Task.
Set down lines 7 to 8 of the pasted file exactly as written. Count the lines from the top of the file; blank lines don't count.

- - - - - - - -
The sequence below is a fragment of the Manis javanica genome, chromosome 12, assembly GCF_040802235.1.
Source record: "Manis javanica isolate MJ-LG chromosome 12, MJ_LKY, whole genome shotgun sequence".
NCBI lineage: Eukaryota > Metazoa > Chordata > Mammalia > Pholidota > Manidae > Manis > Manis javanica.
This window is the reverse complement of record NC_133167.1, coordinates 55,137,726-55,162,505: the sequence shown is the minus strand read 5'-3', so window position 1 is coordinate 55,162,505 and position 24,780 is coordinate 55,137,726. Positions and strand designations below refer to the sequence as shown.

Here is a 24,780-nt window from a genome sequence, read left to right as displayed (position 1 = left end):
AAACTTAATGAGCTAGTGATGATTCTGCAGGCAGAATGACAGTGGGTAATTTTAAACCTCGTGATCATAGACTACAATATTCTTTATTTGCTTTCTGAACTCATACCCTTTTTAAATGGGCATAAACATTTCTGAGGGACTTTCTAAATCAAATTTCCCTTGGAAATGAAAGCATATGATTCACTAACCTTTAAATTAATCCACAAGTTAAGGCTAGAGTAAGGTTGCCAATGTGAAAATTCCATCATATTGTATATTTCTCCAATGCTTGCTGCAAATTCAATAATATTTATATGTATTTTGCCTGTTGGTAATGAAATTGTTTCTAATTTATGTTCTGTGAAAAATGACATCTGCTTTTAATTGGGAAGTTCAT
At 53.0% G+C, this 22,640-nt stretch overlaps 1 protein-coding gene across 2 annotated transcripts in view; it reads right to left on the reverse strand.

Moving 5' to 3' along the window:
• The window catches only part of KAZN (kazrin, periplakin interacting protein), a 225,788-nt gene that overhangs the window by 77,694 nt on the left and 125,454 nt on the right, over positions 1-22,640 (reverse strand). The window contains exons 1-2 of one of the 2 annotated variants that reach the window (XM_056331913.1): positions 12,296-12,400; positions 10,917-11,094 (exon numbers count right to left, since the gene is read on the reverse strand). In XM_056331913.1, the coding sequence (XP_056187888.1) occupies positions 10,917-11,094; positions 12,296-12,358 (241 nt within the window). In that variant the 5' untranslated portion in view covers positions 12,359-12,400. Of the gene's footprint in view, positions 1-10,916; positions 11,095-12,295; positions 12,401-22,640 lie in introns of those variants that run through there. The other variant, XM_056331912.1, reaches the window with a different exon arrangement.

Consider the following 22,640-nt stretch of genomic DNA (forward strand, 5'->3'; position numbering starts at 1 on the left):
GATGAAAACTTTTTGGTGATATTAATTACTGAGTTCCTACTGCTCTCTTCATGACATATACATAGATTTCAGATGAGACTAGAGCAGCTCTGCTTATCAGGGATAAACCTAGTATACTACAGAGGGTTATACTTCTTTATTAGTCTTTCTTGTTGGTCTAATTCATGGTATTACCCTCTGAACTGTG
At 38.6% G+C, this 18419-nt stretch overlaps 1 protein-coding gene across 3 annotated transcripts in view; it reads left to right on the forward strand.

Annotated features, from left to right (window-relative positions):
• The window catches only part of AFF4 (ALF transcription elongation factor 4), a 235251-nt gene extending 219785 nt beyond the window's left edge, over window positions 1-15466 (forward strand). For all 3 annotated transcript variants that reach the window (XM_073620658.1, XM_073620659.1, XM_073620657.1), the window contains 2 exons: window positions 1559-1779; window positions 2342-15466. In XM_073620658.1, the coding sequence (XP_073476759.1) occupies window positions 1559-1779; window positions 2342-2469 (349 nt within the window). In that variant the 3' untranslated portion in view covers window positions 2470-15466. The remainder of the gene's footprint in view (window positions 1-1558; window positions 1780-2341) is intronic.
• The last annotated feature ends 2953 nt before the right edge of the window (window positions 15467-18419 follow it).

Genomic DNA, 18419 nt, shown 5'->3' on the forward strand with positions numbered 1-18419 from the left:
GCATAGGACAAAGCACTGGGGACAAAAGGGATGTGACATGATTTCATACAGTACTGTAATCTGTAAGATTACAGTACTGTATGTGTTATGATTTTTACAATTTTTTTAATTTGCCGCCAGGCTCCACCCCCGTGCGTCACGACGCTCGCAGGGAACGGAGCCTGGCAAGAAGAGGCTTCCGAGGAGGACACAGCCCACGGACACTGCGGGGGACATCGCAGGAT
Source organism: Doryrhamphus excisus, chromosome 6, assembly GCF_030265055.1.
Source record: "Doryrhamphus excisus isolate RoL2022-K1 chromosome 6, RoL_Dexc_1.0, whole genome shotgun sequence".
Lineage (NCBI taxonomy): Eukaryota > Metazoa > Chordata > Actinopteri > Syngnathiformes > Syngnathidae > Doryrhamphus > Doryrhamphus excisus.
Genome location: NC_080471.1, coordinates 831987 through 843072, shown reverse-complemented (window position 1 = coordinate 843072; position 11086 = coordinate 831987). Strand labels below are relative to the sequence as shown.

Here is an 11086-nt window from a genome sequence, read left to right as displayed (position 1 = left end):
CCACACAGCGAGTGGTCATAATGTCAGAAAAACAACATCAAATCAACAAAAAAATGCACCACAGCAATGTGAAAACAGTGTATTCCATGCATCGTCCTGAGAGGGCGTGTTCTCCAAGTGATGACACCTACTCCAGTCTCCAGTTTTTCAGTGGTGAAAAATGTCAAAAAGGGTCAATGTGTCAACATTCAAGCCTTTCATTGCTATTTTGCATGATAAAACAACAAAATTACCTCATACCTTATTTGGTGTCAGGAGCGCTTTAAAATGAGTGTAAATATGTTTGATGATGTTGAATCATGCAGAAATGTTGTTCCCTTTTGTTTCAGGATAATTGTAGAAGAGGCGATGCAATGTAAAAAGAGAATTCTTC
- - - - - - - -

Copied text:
At 53.0% G+C, this 22,640-nt stretch overlaps 1 protein-coding gene across 2 annotated transcripts in view; it reads right to left on the reverse strand.

Moving 5' to 3' along the window: